The no-bullshit ZTNA vendor directory

A curated, impartial and open-source directory of ZTNA vendors and architectures.

75

Vendors

6

Architectures

7

NIST tenets

1

Executive Orders

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Security, at the edge

Gartner hails a SASE future. Forrester calls it Zero-Trust Edge.

Secure Service Access Edge (SASE) or Zero-Trust Edge (ZTE) is the concept of combining network security functions with WAN capabilities in such a way so as to align with Zero Trust principles. Implementations are primarily delivered as a Service and policy decisions are based on the identity of connecting entities, real time context and security posture. While SASE points to a larger amalgamation of existing tooling, Zero Trust Network Access (ZTNA) is a central component of the architecture.

Andrew Lerner, Gartner (2019) & David Holmes, Forrester (2021)
Gartner hails a SASE future. Forrester calls it Zero-Trust Edge.

The Seven Tenets of Zero Trust

NIST Special Publication 800-207

Zero Trust, defined: The United States National Institute of Standards and Technology (NIST) defines Zero Trust and a Zero Trust Architecture in terms of seven basic tenets. These tenets are the ideal goal, not all tenets need be fully implemented in their purest form for a given strategy. The British National Cyber Security Centre (NCSC) has also published guidance in which they define eight principles to help organizations adopt Zero Trust.

1. Everything is a Resource

3. Session-based access

5. Monitor security posture

7. Measure and Improve

NIST Special Publication 800-207

2. Secure all communications

4. Policies must be dynamic

6. Authenticate before connect

NIST Special Publication 800-207

1. Everything is a Resource

All data sources and computing services are considered resources

2. Secure all communications

All communication is secured regardless of network location

3. Session-based access

Access to individual enterprise resources is granted on a per-session basis

4. Policies must be dynamic

Access to resources is determined by dynamic policy and real-time security posture

5. Monitor security posture

No asset is inherently trusted

6. Authenticate before connect

Resource authentication and authorization is dynamic and strictly enforced before access is granted

7. Measure and Improve

Collect as much data as possible, monitor and measure the integrity and security posture of all assets and use it to improve security posture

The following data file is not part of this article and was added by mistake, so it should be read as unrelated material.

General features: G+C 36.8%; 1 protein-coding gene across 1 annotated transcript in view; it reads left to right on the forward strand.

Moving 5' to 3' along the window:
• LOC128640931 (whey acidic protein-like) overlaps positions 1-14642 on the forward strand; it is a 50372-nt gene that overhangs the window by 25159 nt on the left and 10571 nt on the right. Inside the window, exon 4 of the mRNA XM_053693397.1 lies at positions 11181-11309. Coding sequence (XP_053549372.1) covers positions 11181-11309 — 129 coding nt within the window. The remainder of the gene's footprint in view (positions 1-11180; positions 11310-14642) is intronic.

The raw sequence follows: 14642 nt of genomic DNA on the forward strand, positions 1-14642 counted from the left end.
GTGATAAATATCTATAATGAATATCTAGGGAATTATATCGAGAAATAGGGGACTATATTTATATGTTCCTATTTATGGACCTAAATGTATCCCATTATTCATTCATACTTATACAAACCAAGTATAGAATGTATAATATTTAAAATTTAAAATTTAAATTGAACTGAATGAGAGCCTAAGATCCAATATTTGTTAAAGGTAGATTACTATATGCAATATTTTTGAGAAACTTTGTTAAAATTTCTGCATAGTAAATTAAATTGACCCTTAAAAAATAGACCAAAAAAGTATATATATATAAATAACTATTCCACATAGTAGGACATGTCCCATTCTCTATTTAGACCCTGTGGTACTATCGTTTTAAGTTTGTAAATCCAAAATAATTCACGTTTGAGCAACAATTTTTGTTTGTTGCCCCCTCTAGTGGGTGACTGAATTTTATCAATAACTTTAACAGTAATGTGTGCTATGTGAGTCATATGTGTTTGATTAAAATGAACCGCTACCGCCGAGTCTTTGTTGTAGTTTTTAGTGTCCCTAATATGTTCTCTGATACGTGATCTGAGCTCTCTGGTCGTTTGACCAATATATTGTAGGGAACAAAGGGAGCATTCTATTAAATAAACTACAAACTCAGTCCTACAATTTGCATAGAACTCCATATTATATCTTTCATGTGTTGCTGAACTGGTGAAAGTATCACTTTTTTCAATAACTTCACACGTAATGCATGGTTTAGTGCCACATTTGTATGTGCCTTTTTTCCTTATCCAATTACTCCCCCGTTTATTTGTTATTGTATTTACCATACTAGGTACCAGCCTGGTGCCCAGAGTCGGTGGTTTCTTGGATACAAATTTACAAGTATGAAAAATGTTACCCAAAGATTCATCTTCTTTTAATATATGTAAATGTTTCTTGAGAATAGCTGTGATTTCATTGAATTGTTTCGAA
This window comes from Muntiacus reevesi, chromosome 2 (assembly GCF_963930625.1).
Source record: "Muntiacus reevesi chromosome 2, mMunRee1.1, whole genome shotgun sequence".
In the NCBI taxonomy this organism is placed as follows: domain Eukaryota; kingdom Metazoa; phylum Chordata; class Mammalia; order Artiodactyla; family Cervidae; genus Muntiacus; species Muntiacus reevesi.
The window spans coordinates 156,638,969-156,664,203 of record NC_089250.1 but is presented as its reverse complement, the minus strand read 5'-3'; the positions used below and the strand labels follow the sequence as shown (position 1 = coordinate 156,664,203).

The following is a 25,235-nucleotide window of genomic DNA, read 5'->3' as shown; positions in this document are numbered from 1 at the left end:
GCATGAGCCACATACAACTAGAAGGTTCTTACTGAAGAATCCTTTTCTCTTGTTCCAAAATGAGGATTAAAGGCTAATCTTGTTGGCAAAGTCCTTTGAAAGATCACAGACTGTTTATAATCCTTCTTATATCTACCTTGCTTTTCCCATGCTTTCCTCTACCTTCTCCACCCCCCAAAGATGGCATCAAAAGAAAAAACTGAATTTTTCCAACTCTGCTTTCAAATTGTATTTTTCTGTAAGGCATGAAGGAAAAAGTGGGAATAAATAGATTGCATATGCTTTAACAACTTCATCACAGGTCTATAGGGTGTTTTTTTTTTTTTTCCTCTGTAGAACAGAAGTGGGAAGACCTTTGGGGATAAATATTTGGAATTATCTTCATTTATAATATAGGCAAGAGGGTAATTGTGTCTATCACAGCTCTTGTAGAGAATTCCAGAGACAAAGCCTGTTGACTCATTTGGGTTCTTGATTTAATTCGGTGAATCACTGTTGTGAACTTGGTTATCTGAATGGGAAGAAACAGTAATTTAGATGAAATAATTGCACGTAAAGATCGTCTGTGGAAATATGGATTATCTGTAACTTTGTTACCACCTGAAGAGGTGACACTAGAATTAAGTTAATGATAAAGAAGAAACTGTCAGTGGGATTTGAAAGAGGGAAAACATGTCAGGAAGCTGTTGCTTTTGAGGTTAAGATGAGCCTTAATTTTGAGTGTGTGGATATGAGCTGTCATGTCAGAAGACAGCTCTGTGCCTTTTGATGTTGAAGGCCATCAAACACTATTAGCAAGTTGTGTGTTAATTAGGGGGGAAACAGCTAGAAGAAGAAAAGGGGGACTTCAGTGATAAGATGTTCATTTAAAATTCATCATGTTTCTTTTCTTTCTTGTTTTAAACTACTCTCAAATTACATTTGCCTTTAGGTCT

Zero Trust Network Access

Approach meets architecture

Zero Trust Network Access

Zero Trust Network Access, or ZTNA is a Zero Trust approach to private networking which Gartner define, as "a product or service that creates an identity- and context-based, logical access boundary around an application or set of applications. The applications are hidden from discovery, and access is restricted via a trust broker to a set of named entities."

Put simply, these principles are:

  • Applications are hidden from discovery, no public visibility
  • Access is restricted via a trust broker
  • The trust broker verifies the identity, context and policy
  • Lateral movement in the network is prohibited
  • There is a reduced surface area available for attack

Evolution of Private Access

Twenty-Five Years of Private Access Technology

1995
IPsec
1996-98
VPN
2001
MPLS
2003
802.1x
2007
SDP
2014
SD-WAN
2018
ZTON

1995

IPSec

IPsec traces its origins back to DARPA and NSA funded work in the last decades of the twentieth century, it continued to evolve for several years before arguably starting to enter mainstream use circa 2005 with the addition of AES and IKEv2. An open protocol most commonly used to construct network connections between hosts on the public Internet in either point-to-site or site-to-site network topologies.

1996-98

Virtual Private Network (VPN)

The workhorse of private networks with two major architectures: hub-and-spoke (also known as remote access or point-to-site) and site-to-site. VPNs are constructed from a plethora of protocols (IPsec, IKEv2, L2TP, PPTP, OpenVPN, SSL/TLS VPN, Cisco AnyConnect etc.) all trying to achieve the same thing: provide a secure, private network on top of the public Internet; either by extending one logical network into another or placing remote peers directly onto the local network.

2001

Multiprotocol Label Switching (MPLS)